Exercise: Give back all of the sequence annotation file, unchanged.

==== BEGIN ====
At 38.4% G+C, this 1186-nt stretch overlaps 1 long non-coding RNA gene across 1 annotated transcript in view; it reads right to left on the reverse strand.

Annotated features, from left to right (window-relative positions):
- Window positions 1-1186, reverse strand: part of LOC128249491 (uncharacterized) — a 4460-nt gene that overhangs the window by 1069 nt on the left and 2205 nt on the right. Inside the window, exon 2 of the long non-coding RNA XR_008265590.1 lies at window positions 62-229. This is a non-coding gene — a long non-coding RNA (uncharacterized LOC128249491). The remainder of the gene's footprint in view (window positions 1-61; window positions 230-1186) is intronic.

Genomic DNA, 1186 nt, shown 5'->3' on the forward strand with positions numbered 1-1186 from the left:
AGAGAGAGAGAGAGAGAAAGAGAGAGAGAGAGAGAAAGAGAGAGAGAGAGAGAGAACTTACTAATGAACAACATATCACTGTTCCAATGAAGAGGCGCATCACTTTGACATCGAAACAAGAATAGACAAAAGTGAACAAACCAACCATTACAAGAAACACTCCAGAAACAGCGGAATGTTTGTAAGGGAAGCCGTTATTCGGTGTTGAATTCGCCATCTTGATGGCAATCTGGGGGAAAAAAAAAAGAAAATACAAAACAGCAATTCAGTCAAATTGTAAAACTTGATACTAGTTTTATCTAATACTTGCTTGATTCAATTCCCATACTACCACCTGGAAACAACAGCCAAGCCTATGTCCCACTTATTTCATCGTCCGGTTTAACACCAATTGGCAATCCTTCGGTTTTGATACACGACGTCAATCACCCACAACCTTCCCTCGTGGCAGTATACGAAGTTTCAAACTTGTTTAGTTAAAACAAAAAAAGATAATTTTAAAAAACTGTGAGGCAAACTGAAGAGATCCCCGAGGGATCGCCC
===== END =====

At 38.4% G+C, this 1186-nt stretch overlaps 1 long non-coding RNA gene across 1 annotated transcript in view; it reads right to left on the reverse strand.

Annotated features, from left to right (window-relative positions):
- Window positions 1-1186, reverse strand: part of LOC128249491 (uncharacterized) — a 4460-nt gene that overhangs the window by 1069 nt on the left and 2205 nt on the right. Inside the window, exon 2 of the long non-coding RNA XR_008265590.1 lies at window positions 62-229. This is a non-coding gene — a long non-coding RNA (uncharacterized LOC128249491). The remainder of the gene's footprint in view (window positions 1-61; window positions 230-1186) is intronic.

Genomic DNA, 1186 nt, shown 5'->3' on the forward strand with positions numbered 1-1186 from the left:
AGAGAGAGAGAGAGAGAAAGAGAGAGAGAGAGAGAAAGAGAGAGAGAGAGAGAGAACTTACTAATGAACAACATATCACTGTTCCAATGAAGAGGCGCATCACTTTGACATCGAAACAAGAATAGACAAAAGTGAACAAACCAACCATTACAAGAAACACTCCAGAAACAGCGGAATGTTTGTAAGGGAAGCCGTTATTCGGTGTTGAATTCGCCATCTTGATGGCAATCTGGGGGAAAAAAAAAAGAAAATACAAAACAGCAATTCAGTCAAATTGTAAAACTTGATACTAGTTTTATCTAATACTTGCTTGATTCAATTCCCATACTACCACCTGGAAACAACAGCCAAGCCTATGTCCCACTTATTTCATCGTCCGGTTTAACACCAATTGGCAATCCTTCGGTTTTGATACACGACGTCAATCACCCACAACCTTCCCTCGTGGCAGTATACGAAGTTTCAAACTTGTTTAGTTAAAACAAAAAAAGATAATTTTAAAAAACTGTGAGGCAAACTGAAGAGATCCCCGAGGGATCGCCC